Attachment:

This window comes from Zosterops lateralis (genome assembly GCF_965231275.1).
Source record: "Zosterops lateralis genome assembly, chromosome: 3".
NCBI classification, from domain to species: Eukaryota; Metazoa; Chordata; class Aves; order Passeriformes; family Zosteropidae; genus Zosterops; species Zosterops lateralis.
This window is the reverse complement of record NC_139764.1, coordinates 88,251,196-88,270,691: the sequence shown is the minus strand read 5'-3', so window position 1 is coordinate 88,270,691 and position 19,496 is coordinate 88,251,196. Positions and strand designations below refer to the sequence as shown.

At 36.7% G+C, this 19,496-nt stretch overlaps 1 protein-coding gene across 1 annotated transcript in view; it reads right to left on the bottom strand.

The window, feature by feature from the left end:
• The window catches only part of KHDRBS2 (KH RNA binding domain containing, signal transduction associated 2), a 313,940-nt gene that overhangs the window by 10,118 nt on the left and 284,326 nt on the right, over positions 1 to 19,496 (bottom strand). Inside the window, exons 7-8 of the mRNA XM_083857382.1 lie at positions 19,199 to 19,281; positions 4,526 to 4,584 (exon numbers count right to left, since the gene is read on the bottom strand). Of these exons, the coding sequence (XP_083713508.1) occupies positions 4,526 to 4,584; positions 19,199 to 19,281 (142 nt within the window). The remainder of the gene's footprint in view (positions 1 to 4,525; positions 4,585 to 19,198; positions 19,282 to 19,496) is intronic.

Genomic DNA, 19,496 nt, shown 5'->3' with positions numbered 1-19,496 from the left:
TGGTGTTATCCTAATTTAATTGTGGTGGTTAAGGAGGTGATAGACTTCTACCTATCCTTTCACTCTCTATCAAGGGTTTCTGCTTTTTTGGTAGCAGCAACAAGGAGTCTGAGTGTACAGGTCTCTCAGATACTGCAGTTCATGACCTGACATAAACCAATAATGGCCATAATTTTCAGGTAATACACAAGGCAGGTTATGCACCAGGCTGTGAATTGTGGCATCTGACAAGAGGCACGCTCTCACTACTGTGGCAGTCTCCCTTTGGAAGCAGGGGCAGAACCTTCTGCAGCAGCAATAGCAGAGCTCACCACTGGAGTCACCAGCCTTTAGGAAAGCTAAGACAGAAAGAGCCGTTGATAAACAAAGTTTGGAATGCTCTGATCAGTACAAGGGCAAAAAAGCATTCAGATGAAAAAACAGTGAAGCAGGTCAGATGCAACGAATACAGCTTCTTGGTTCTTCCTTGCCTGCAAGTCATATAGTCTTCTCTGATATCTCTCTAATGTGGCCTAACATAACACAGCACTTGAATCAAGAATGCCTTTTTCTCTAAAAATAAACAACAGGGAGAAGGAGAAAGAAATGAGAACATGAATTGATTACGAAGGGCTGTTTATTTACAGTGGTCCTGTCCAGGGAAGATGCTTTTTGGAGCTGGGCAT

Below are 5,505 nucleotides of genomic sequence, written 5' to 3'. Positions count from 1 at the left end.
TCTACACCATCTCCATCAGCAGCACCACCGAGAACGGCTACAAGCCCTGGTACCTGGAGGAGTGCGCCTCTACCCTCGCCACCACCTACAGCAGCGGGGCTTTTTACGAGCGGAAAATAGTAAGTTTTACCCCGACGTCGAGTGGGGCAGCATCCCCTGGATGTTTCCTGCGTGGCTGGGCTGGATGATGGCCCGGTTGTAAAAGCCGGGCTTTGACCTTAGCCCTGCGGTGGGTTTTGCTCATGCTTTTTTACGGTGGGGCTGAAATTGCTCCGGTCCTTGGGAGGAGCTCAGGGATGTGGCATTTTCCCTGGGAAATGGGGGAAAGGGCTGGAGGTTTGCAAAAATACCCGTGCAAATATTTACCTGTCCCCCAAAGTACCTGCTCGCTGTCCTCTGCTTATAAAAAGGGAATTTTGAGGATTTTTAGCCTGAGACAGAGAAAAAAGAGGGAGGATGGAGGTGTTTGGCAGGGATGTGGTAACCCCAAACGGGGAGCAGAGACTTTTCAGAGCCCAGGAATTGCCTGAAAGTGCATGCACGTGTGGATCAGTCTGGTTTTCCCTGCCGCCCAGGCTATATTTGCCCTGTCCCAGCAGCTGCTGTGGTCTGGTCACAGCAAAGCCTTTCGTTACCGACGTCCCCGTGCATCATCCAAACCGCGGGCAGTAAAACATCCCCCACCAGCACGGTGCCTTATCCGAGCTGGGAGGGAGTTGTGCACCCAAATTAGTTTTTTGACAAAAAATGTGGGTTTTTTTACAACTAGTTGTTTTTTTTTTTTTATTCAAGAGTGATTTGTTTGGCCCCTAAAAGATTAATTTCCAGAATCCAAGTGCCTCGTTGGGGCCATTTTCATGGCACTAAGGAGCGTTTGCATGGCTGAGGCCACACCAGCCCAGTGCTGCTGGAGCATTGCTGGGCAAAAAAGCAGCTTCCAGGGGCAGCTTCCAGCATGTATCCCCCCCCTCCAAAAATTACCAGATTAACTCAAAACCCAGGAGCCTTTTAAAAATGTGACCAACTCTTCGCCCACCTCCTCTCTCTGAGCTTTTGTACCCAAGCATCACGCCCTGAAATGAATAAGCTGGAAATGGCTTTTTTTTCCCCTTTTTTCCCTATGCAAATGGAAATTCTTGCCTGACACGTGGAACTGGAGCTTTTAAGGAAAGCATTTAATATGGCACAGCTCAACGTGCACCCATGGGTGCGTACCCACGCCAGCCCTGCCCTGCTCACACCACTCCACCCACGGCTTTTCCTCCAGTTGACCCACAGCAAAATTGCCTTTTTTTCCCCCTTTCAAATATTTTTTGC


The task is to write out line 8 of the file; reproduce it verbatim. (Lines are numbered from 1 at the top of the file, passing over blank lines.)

Genomic DNA, 19,496 nt, shown 5'->3' with positions numbered 1-19,496 from the left: